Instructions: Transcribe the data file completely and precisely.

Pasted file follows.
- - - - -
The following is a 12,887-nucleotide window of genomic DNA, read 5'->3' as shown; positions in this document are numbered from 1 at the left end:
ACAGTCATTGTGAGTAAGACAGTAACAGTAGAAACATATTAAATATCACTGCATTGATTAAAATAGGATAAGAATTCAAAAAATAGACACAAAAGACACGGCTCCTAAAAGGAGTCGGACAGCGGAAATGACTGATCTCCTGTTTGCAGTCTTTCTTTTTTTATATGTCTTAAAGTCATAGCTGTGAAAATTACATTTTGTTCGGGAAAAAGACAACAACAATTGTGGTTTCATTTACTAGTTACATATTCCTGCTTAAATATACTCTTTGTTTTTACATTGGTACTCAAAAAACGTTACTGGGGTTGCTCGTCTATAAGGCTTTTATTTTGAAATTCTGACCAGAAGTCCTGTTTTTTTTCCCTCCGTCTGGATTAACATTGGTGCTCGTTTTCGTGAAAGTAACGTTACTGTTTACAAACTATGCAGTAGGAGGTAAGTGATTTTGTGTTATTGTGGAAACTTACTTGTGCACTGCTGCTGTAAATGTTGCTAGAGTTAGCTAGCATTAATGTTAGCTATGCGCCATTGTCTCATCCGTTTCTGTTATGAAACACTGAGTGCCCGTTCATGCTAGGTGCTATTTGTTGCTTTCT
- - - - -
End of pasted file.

The following is a 12,887-nucleotide window of genomic DNA, read 5'->3' as shown; positions in this document are numbered from 1 at the left end:
ACAGTCATTGTGAGTAAGACAGTAACAGTAGAAACATATTAAATATCACTGCATTGATTAAAATAGGATAAGAATTCAAAAAATAGACACAAAAGACACGGCTCCTAAAAGGAGTCGGACAGCGGAAATGACTGATCTCCTGTTTGCAGTCTTTCTTTTTTTATATGTCTTAAAGTCATAGCTGTGAAAATTACATTTTGTTCGGGAAAAAGACAACAACAATTGTGGTTTCATTTACTAGTTACATATTCCTGCTTAAATATACTCTTTGTTTTTACATTGGTACTCAAAAAACGTTACTGGGGTTGCTCGTCTATAAGGCTTTTATTTTGAAATTCTGACCAGAAGTCCTGTTTTTTTTCCCTCCGTCTGGATTAACATTGGTGCTCGTTTTCGTGAAAGTAACGTTACTGTTTACAAACTATGCAGTAGGAGGTAAGTGATTTTGTGTTATTGTGGAAACTTACTTGTGCACTGCTGCTGTAAATGTTGCTAGAGTTAGCTAGCATTAATGTTAGCTATGCGCCATTGTCTCATCCGTTTCTGTTATGAAACACTGAGTGCCCGTTCATGCTAGGTGCTATTTGTTGCTTTCT